Our chickens, as you may have guessed, are pastured. This means they spend a lot of their day on grass. Sadly, the term “free-range” has been taken by the factory farm industry, to mean “having access to an outside area”, whether or not they have only some part time, or worse, almost no access to fresh air and sunshine. Pasturing a small flock is a much more sustainable approach, as it allows the chicken manure to create fertility where it falls, while not becoming toxic waste, as it can in a factory farm setting. Furthermore, the bugs and other forage the birds find saves on cost for feed, and helps create a balanced diet, rich in nutrients, while the grass provides the perfect Omega 3 and 6 fatty acid balance. We do our pasturing either in a chicken tractor, if the garden is sensitive to scratching, as it is when seedlings are just getting established in the spring, or loose if the garden can take it. This means the chickens can come and go as they please, scratching up dusty patches onto themselves, to control mites, and turning over the top layer of soil in dirt patches to work the top compost further down. Quite often, they find their soil management counterpart, the earthworm, working it’s way up while they work their way down. This encounter is usually short and exciting, though it doesn’t work out for that individual earthworm especially well. Fortunately, there are always an abundance of reserve forces waiting in the worm barracks to reinforce the front lines. What is a chicken tractor you ask? That is a name for any enclosure, big or small, that allows someone to move chickens from one area of grass to another. This can take the form of a small moveable fence, or a free, home-made open-bottom, screened box, with a minimum of 1 1/2 ft2 of space per bird, or much more elaborate and costly systems with wheels, enclosed nesting boxes and safe shelter for evening roosting. As long as the chickens are moved to new grass when the old grass is finished (usually daily) and have water and some kind of shelter from the elements, they are quite happy, usually well fed, and wonderful to watch. Just to make sure they’re not hungry, we supplement the diet of our cluckers every day with a few handfuls of corn or wheat and any food scraps we may have from the kitchen.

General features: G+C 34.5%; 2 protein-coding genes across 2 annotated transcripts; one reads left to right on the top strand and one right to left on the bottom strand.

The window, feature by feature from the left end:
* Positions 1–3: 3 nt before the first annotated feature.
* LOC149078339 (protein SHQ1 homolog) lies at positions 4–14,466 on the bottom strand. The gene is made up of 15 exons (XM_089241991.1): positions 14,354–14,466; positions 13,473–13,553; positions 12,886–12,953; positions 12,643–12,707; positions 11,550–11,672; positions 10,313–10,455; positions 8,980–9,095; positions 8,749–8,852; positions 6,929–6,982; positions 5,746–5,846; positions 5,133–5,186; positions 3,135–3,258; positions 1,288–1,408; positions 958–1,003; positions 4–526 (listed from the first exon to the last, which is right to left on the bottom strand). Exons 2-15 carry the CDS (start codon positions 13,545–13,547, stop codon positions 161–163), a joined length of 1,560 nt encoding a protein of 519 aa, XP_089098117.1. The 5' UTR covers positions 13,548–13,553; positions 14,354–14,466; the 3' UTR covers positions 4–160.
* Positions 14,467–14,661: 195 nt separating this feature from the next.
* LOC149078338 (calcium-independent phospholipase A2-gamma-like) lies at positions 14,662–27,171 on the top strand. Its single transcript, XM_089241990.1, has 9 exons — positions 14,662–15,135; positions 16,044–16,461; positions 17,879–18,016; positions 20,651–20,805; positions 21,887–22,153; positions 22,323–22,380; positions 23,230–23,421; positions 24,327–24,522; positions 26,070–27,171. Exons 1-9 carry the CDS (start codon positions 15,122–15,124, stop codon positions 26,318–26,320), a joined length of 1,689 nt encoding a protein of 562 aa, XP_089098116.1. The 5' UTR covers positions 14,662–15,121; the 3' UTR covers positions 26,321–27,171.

In my experience, I would recommend to anyone who likes to eat eggs, and has a patch of grass, to be brave enough to try your hand at raising hens. It will be a learning and bonding experience for you and for your children. Low in cost to invest in, and providing tasty, fresh and healthy eggs, as well as the potential for meat and breeding stock, chickens can be wonderful animals to care for. Start with just a few, and if you like it you can always get more, or get rid of them if you don’t. A small hand-built chicken tractor can be cobbled together by even the most inexperienced hands. Plan on having enough space to be able to move the birds to at least 10 new spots, (though more can be better). This allows the grass to rebound between moves and can save you having to mow ever again! Many plans are available online if you’d like to have a look. As well, there are some companies who are selling backyard flock coops right now, if you’d like to pursue a more “pretty poultry” approach. Some of these are like chicken Shangri-la! Whichever way you go, you’ll be delighted by the many benefits of shortening your food chain right to your own back door with your own chickens.